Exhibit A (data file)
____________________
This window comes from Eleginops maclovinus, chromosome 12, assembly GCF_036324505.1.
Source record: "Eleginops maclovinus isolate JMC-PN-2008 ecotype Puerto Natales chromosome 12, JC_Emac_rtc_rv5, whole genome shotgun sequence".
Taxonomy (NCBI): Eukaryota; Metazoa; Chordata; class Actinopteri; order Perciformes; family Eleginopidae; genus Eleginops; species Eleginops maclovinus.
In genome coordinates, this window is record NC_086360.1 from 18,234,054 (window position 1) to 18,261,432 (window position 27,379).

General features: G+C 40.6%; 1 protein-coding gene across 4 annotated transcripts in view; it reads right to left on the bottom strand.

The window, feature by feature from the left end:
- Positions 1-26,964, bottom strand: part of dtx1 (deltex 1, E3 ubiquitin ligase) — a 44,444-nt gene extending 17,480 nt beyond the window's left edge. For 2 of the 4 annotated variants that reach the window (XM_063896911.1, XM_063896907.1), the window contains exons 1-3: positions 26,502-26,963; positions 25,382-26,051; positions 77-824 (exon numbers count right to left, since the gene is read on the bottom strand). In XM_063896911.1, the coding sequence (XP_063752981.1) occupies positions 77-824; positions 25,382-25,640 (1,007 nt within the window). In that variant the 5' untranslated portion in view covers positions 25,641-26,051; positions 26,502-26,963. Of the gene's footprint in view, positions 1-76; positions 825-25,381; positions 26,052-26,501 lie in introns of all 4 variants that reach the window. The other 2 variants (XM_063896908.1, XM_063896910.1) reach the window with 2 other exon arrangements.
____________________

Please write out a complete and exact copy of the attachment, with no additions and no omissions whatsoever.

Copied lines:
This window comes from Eleginops maclovinus, chromosome 12, assembly GCF_036324505.1.
Source record: "Eleginops maclovinus isolate JMC-PN-2008 ecotype Puerto Natales chromosome 12, JC_Emac_rtc_rv5, whole genome shotgun sequence".
Taxonomy (NCBI): Eukaryota; Metazoa; Chordata; class Actinopteri; order Perciformes; family Eleginopidae; genus Eleginops; species Eleginops maclovinus.
In genome coordinates, this window is record NC_086360.1 from 18,234,054 (window position 1) to 18,261,432 (window position 27,379).

General features: G+C 40.6%; 1 protein-coding gene across 4 annotated transcripts in view; it reads right to left on the bottom strand.

The window, feature by feature from the left end:
- Positions 1-26,964, bottom strand: part of dtx1 (deltex 1, E3 ubiquitin ligase) — a 44,444-nt gene extending 17,480 nt beyond the window's left edge. For 2 of the 4 annotated variants that reach the window (XM_063896911.1, XM_063896907.1), the window contains exons 1-3: positions 26,502-26,963; positions 25,382-26,051; positions 77-824 (exon numbers count right to left, since the gene is read on the bottom strand). In XM_063896911.1, the coding sequence (XP_063752981.1) occupies positions 77-824; positions 25,382-25,640 (1,007 nt within the window). In that variant the 5' untranslated portion in view covers positions 25,641-26,051; positions 26,502-26,963. Of the gene's footprint in view, positions 1-76; positions 825-25,381; positions 26,052-26,501 lie in introns of all 4 variants that reach the window. The other 2 variants (XM_063896908.1, XM_063896910.1) reach the window with 2 other exon arrangements.